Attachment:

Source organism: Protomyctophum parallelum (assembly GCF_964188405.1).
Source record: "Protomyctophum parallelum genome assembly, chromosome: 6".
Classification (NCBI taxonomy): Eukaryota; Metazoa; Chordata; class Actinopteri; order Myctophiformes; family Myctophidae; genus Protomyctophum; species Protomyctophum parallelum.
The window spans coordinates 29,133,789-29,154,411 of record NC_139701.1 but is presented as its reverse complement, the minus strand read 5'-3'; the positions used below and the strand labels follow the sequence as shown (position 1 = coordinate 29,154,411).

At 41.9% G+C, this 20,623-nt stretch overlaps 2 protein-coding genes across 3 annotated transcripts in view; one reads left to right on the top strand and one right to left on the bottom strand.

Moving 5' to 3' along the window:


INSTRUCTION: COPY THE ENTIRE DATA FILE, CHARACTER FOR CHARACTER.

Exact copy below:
Source organism: Protomyctophum parallelum (assembly GCF_964188405.1).
Source record: "Protomyctophum parallelum genome assembly, chromosome: 6".
Classification (NCBI taxonomy): Eukaryota; Metazoa; Chordata; class Actinopteri; order Myctophiformes; family Myctophidae; genus Protomyctophum; species Protomyctophum parallelum.
The window spans coordinates 29,133,789-29,154,411 of record NC_139701.1 but is presented as its reverse complement, the minus strand read 5'-3'; the positions used below and the strand labels follow the sequence as shown (position 1 = coordinate 29,154,411).

At 41.9% G+C, this 20,623-nt stretch overlaps 2 protein-coding genes across 3 annotated transcripts in view; one reads left to right on the top strand and one right to left on the bottom strand.

Moving 5' to 3' along the window: